There are a lot of tasty things that people with diabetes should not eat. But butter is not one of them, a study found.
Butter may not be so bad for diabetics and others, according to an international meta-analysis. The same finding occurred for other dairy fats in relation to the development of diabetes or causing cardiovascular deaths for diabetic patients.
“This systematic review and meta-analysis suggests relatively small or neutral overall associations of butter with mortality, CVD, and diabetes. These findings do not support a need for major emphasis in dietary guidelines on either increasing or decreasing butter consumption, in comparison to other better established dietary priorities; while also highlighting the need for additional investigation of health and metabolic effects of butter and dairy fat,” wrote Laura Pimpin and her co-authors. Pimpin is a PhD candidate at the University of Cambridge.
Current American Diabetes Association guidelines recommend margarine instead of butter.
Pimpin and her colleagues looked at nine databases searching for international results for keyword related to butter and cardiometabolic outcomes. ”We identified 9 publications including 15 country-specific cohorts, together reporting on 636,151 unique participants with 6.5 million person-years of follow-up and including 28,271 total deaths, 9,783 cases of incident cardiovascular disease, and 23,954 cases of incident diabetes,” the authors explained. None of the publications, however, were randomized controlled studies that looked at butter end points, and outcomes were derived by reviewing medical records, death certificates and medical records.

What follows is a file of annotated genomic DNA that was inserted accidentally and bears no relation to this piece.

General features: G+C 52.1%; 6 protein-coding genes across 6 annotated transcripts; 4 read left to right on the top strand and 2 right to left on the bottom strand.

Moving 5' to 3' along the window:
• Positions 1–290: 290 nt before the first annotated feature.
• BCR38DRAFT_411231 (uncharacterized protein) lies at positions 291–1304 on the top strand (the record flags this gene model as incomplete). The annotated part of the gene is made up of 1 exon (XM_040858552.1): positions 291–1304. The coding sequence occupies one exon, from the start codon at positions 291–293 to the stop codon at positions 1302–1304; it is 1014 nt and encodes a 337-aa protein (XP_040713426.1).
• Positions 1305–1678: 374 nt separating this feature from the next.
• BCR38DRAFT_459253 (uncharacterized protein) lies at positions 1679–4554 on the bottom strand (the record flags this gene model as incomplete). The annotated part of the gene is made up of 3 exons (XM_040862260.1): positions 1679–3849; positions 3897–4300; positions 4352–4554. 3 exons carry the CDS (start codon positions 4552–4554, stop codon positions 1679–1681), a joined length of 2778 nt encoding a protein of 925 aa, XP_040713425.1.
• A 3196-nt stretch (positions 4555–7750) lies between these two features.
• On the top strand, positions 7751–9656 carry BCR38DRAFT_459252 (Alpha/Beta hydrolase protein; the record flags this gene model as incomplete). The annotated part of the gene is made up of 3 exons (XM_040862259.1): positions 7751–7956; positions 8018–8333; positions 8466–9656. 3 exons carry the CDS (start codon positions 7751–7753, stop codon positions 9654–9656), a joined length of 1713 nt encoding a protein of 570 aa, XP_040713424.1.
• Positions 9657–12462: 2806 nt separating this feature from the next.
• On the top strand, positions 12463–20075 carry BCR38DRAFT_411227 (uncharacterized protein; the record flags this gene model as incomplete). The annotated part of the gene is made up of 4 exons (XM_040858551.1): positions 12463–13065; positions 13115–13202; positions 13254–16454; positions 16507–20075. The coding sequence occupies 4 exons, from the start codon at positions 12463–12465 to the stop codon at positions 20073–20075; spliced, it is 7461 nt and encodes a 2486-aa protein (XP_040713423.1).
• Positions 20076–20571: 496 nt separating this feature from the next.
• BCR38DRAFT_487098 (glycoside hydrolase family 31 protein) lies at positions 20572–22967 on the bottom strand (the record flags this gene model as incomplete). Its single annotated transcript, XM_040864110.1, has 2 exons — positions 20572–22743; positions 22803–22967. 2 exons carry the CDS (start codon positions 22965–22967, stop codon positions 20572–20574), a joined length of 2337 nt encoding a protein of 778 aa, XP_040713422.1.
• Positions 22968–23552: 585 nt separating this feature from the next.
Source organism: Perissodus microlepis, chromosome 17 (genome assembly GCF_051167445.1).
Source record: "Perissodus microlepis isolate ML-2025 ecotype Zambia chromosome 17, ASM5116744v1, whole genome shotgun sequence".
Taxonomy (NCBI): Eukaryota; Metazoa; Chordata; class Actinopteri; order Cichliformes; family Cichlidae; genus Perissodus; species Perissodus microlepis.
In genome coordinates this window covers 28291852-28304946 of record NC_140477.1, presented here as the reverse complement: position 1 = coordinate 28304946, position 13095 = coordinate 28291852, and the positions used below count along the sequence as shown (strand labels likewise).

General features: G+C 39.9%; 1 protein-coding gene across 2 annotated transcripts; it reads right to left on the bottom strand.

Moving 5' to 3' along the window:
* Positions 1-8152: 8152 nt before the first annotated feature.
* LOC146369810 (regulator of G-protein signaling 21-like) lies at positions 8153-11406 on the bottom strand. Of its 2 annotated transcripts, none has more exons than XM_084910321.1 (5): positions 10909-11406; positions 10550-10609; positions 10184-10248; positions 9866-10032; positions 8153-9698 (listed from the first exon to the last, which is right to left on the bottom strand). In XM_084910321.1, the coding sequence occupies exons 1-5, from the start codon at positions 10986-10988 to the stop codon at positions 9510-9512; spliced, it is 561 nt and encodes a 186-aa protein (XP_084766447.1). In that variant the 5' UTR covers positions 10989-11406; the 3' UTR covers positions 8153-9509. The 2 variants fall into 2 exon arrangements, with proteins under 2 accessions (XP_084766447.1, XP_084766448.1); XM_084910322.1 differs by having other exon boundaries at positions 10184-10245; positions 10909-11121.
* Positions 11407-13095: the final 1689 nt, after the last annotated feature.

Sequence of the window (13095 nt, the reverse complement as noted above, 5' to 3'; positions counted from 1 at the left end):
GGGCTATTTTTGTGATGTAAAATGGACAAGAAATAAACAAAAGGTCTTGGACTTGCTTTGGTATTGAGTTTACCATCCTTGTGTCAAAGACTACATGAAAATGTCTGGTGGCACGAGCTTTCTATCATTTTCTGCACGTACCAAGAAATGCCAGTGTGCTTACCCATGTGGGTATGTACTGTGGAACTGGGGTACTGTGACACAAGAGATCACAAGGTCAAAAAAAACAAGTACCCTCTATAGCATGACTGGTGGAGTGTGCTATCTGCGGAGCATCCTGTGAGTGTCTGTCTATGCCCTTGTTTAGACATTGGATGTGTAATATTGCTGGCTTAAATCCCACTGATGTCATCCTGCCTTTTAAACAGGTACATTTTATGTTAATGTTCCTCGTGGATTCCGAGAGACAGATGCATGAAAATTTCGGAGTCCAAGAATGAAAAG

“Butter consumption was weakly associated with all-cause mortality” in nine country-specific cohorts,” the authors wrote.
Based on the consumption of one tablespoon per day (14 gm), the meta-analysis showed the RR (relative risk) of 1.01, 95%CI=1.00, 1.03,P=0.045) for all causes of mortality, no significant risk associated with any cardiovascular disease (RR=1.0, 95% CI=0.98,1.02;P=0.074) or stroke (RR 1.01, 95% CI) and an inverse association with diabetes (RR=0.96, 95%CI=0.93,0.99,P=0.021). No evidence of heterogeneity or publication was found, the authors reported.
The concern about butter stems from the practice of focusing on micronutrients, such as saturated fats, when looking at their relationship with the increased risk of chronic diseases, the authors explained. ”For example, growing evidence supports potential metabolic benefits of certain dairy products, such as yogurt and possibly cheese, on risk of type 2 diabetes [5, 6], which may even relate to benefits of dairy fat. [7—9] However, the relationship of butter, which is highest in dairy fat, with diabetes remains unclear. The long-term effects of butter consumption on other major endpoints, such as all-cause mortality and CVD, are also not well-established,” the authors wrote.
As a result of their meta-analysis, the authors concluded “relatively small or neutral overall associations of butter with mortality, CVD, and diabetes. These findings do not support a need for major emphasis in dietary guidelines on either increasing or decreasing butter consumption, in comparison to other better established dietary priorities; while also highlighting the need for additional investigation of health and metabolic effects of butter and dairy fat.”
This article appeared in Plos One.